As per your training schedule, your long run sessions should occur once every seven to 10 days. It is advised to increase long run mileage by about one mile each session until you hit 10 miles, and two miles each long run after that. It is also recommended that for every third long run, individuals should consider the idea of scaling back the miles a bit, to avoid training pressures on the body or injury. So, you might run 10 miles during your long run initially, then 11, then 12, and then 10 the next go, before hitting 13 miles during the next long run.
6. Recovery Is a Must
Putting the time into each running session is important, but allowing your body rest and recovery is equally vital. Rest days during training are just that, days to allow your body to recover from the incredible workout it has done. Rest days also help avoid injury and mental burnout.
If you are one of those people who like to go-go-go, dying to do something physical during your rest days, it is strongly encouraged to avoid any fitness activities that are high impact. Think about going for a hike, a swim, take in a yoga class, lift some weights, or ride a bike.
5. Energy Gels and Drinks
Glycogen is the main source of energy your body turns to when it comes to running a marathon. Levels of glycogen decrease over time as you run, and muscles can feel heavy and tired.
Energy gels and drinks that contain carbohydrates are the easiest things to carry during a long run when you feel those glycogen levels draining. It is always a good idea to consume them before a long run. For any running session that may take over two hours, you can carry some energy chews or gels in a pocket. It is recommended to consume about 60 grams of carbs for each hour when running.
Training for a marathon is about more than just running — it’s about remaining committed to an all-around healthy lifestyle. This also includes choices you make around diet and fueling your body with what it needs to rock your running sessions and first marathon. To keep your body strong, ensure to consume a good helping of carbs as soon as you can after you run. They will help increase your energy supply (i.e. glycogen) and the protein will assist with muscle repair.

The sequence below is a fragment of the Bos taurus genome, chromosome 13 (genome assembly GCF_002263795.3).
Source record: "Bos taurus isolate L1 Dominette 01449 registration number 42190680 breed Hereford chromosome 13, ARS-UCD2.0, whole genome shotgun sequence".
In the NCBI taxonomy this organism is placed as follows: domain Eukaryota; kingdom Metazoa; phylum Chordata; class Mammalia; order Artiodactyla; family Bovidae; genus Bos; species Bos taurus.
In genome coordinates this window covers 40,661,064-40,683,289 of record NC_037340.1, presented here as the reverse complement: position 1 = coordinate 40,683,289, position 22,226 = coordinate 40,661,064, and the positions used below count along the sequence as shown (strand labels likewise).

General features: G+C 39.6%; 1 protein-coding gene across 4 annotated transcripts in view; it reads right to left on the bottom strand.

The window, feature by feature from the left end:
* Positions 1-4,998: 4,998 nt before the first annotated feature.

Additionally, as running enhances iron loss, make sure to have enough iron in your diet. Consume foods that are high in vitamin C as this will help your body absorb iron as well.
3. Mix It Up
Running the same route can get mundane and boring, adding to the mental fatigue that can occur during marathon training. Don’t be afraid to add a little change to your runs and the areas in which you circle. If you are running in a local marathon, try running in the places that the race outlines. This will also help prepare you for race day and what to expect.
2. Stay Hydrated
As you head into the last week before the marathon and your running is on point, ensure you are well hydrated. Make sure you drink a nice big glass of water before you head to sleep the night before your marathon. Drink another tall glass first-thing when you wake up.
Days prior to the race, ensure any areas that have suffered chaffing get a good dose of Vaseline; try and keep them moisturized. It may seem like something small, but the last thing you want on race day is any distractions.
1. Don’t Try Anything New
Your big day is finally here! You’ll be excited, nervous, and ready to dive in and make the entire marathon a day to remember. You might want to do something special for the event, but the best advice for race day is not do anything out of the ordinary before you hit the marathon. Don’t try anything new on race day (e.g. new running shoes or attire for the race, do not try new foods/drink) and stick to your normal routine. Please remember, you can always do something special to celebrate after the race is over.
In terms of breakfast, go with a high-carb meal before heading out. Foods like oatmeal, fruit, and bagels will help fuel your body and keep you going for your first-ever marathon.